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Finance Bill 2021
Zoned Land Tax
As signalled in Budget 2022, Finance Bill 2021 provides for a 3% annual tax based on the market value of certain specified land. Broadly, this is stated as land which is zoned as being suitable for residential development, that is serviced and that is not affected in physical condition by considerations which may impact the ability to provide housing on the land.
A number of explicit exclusions have been provided for in the Bill. A two-year lead-in time is proposed for land zoned before January 2022, and a three-year lead in time for land zoned after January 2022.
Owners of land within scope will, from 2024 onwards, have to pay and file with Revenue each year. The tax may be deferred in certain circumstances e.g. where certain legal proceedings delay the commencement of construction or while construction of housing is in progress within the timeframe set out in the planning permission.
Tax deferred during the construction of housing will, on the making of a valid claim, not be payable where a certificate of completion is submitted to a local authority by the end of the timeframe set out in the planning permission.
Help to Buy
The scheme will continue at current rates for 2022. A full review of the scheme will take place next year.
Non Resident Landlords
Effective from 1 January 2022, companies not resident in the State that are in receipt of Irish sourced rental income (NRLs) will be subject to corporation tax at a rate of 25%.
Additional transitional amendments were announced with the intention of ensuring rental losses and unused capital allowances carried forward by NRLs while subject to the income tax regime will be available while subject to corporation tax.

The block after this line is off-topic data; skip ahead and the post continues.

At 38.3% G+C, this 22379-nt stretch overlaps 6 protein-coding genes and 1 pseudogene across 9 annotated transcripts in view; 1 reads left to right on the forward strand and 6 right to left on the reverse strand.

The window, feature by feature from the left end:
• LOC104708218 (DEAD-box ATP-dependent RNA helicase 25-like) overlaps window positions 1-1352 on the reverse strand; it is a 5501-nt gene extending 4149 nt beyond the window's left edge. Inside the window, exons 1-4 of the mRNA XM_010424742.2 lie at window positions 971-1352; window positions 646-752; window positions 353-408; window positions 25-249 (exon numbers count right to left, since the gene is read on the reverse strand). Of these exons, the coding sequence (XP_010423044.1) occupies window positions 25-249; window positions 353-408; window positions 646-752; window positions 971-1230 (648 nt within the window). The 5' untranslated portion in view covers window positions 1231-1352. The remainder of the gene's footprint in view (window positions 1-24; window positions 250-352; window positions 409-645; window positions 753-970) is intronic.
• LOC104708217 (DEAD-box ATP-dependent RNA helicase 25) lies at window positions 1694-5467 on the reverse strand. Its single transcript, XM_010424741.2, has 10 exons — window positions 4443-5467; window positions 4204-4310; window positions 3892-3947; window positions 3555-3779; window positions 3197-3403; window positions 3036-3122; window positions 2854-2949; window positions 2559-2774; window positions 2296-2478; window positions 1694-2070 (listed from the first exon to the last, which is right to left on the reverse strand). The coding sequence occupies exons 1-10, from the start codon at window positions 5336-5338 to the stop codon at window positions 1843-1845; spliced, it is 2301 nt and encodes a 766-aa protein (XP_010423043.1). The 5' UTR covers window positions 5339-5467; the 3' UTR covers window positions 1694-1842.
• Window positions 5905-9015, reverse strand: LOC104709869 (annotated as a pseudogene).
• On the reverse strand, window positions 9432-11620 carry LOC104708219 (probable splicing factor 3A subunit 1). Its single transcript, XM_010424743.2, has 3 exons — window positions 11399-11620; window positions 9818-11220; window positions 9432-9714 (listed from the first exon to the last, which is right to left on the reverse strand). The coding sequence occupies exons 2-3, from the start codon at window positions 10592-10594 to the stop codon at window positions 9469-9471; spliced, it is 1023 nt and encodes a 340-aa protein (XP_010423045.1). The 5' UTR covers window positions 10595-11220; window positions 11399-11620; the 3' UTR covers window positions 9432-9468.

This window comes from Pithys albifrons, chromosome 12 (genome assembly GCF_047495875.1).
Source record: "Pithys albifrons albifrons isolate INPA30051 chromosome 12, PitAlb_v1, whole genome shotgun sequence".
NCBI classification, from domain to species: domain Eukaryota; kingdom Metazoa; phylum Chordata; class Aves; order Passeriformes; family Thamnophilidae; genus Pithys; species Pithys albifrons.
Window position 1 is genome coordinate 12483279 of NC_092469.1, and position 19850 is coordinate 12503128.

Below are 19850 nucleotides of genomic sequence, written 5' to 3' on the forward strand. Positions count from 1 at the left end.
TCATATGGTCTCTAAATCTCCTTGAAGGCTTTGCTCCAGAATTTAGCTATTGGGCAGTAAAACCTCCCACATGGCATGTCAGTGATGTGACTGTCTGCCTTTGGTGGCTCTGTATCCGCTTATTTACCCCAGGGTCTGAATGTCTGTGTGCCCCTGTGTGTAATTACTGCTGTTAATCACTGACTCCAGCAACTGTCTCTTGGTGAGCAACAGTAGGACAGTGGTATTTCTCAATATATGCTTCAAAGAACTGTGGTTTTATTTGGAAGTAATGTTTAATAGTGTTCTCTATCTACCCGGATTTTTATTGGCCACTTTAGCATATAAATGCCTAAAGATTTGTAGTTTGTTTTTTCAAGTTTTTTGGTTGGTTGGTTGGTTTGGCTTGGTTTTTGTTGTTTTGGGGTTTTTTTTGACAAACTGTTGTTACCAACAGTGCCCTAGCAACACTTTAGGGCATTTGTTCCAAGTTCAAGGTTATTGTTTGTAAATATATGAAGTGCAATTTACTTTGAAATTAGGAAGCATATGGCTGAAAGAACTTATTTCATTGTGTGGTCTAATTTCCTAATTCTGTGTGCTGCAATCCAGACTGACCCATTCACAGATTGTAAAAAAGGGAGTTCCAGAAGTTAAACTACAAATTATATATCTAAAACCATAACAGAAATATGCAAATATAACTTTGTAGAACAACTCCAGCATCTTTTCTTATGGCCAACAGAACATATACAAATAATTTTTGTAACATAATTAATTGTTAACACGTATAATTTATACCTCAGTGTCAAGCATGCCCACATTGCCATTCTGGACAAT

A number of technical amendments have been proposed to anti-avoidance provision Section 31E which previously brought forth the application of a 10% stamp duty rate in the case of certain residential property acquisitions. These amendments include:
- A change aimed at making it clearer this section also applies to the indirect acquisition of a residential unit e.g. via share acquisition.
- The disapplication of the 10% rate where a residential unit within scope is leased to certain social housing providers on the same day the unit is acquired.
- An amendment to narrow the scope of subsection (12) to limit unintended consequences of a broader than intended application.
A further amendment to Section 83E provides for a refund of the difference between the 10% rate of stamp duty paid and the normal lower residential rate where a residential unit is subsequently leased by approved persons for social housing within 24 months of purchase.
Interest Limitation Rule (ILR)
As required under EU law, the Bill provides for the introduction of an ILR for accounting periods commencing on or after 1 January 2022.
Free Use of Property – Capital Acquisitions Tax
In the case of a gift or inheritance of the free use of money, the value of that gift or inheritance is to be determined by reference to the best price obtainable of borrowing an equivalent sum in the open market.